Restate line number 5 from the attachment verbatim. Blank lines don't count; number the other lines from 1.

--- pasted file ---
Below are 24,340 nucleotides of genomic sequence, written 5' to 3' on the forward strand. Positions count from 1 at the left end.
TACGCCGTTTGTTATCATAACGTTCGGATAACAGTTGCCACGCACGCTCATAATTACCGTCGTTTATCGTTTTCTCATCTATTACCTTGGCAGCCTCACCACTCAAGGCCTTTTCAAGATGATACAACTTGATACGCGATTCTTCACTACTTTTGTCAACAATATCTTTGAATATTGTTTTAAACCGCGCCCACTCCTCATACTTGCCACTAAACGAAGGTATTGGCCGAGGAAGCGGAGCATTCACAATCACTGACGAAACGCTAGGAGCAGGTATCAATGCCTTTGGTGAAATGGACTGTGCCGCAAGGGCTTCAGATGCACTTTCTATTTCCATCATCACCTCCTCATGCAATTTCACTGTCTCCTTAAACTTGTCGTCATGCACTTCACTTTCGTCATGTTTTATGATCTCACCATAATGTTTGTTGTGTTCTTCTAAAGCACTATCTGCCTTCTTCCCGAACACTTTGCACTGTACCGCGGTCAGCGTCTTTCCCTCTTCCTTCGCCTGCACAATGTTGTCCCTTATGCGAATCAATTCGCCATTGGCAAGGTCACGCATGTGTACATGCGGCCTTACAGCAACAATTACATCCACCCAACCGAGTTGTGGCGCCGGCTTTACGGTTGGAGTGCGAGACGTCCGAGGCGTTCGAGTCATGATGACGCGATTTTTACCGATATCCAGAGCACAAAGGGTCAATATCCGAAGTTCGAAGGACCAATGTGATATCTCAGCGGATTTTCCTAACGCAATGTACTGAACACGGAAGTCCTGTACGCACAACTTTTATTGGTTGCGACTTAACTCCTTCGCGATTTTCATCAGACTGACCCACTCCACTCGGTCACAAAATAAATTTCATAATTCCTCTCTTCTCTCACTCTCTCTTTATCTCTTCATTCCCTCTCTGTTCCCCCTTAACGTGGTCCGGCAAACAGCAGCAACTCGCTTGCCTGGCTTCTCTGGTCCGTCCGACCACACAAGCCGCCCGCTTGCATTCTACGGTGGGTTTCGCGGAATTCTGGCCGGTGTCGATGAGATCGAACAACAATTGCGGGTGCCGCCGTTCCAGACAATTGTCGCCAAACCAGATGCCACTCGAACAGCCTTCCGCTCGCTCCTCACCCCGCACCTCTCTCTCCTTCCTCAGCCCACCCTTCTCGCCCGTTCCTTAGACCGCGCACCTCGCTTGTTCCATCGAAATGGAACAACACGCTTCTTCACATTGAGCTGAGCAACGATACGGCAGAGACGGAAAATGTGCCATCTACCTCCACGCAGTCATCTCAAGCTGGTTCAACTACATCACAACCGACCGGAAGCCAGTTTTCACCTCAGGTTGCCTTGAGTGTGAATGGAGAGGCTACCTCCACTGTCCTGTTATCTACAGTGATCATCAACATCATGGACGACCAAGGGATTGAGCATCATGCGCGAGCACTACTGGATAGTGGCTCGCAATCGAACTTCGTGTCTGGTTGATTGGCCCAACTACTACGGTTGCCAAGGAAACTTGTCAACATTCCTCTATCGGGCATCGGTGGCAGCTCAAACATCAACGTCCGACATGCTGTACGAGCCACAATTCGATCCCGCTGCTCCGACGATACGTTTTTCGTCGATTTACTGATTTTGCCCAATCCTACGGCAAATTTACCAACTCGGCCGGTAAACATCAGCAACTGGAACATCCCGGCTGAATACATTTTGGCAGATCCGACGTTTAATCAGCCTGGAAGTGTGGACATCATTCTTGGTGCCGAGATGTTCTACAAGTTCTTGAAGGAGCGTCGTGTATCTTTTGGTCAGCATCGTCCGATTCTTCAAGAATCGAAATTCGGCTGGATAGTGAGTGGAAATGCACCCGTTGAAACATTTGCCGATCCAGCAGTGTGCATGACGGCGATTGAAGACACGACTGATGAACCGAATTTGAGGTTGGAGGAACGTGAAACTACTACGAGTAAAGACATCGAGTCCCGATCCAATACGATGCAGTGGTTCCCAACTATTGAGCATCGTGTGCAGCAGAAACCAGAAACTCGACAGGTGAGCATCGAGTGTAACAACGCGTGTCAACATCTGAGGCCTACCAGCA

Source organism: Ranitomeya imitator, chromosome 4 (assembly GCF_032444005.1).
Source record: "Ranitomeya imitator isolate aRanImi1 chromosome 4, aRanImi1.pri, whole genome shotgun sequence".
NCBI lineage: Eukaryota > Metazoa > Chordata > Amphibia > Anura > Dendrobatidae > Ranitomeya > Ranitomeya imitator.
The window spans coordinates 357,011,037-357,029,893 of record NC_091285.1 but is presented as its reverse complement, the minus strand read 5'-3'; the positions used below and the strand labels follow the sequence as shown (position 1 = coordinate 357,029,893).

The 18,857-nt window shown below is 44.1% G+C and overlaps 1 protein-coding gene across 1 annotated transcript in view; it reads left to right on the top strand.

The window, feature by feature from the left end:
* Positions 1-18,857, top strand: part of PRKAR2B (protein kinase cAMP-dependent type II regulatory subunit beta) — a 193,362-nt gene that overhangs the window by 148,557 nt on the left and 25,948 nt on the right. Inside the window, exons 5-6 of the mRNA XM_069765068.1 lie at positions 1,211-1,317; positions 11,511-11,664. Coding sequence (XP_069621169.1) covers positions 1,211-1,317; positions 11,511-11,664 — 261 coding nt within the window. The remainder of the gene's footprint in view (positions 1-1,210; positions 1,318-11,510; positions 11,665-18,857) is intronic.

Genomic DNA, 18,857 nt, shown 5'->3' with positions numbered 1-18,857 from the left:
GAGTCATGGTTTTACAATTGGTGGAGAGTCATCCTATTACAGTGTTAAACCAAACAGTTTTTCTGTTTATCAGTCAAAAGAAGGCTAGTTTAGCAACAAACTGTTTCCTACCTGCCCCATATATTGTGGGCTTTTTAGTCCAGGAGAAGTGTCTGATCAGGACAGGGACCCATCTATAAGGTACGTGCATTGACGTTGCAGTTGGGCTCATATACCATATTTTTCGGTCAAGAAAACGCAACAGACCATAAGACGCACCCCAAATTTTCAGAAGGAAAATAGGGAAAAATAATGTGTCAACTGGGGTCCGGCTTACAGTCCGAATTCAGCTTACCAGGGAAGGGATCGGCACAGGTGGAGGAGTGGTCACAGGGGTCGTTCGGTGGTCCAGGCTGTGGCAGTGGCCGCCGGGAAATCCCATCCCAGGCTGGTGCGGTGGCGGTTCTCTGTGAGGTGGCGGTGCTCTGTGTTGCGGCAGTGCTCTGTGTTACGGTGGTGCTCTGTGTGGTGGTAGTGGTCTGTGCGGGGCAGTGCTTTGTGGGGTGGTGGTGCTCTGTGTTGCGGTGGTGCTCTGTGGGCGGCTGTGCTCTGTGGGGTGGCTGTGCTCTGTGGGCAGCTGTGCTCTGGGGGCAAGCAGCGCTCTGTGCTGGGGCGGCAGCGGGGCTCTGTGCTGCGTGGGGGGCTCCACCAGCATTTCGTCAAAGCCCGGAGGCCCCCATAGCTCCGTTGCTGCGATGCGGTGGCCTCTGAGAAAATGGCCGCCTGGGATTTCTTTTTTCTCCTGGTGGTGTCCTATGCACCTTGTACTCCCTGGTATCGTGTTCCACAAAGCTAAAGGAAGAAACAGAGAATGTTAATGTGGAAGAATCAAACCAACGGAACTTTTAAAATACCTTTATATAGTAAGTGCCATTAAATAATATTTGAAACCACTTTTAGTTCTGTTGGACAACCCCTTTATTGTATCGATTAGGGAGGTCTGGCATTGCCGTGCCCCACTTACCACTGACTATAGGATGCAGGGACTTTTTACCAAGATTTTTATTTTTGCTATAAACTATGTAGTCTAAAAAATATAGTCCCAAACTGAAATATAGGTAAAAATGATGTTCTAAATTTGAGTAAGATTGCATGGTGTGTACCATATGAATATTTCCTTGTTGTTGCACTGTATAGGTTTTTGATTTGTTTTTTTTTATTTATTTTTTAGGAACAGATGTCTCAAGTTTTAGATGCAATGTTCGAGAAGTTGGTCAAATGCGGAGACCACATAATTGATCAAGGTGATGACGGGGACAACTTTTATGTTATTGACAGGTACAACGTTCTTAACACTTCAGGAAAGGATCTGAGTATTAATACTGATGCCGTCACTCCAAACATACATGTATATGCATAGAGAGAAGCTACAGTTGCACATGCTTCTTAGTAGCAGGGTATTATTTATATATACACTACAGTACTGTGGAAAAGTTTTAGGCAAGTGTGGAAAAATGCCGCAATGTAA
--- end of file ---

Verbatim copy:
NCBI lineage: Eukaryota > Metazoa > Chordata > Amphibia > Anura > Dendrobatidae > Ranitomeya > Ranitomeya imitator.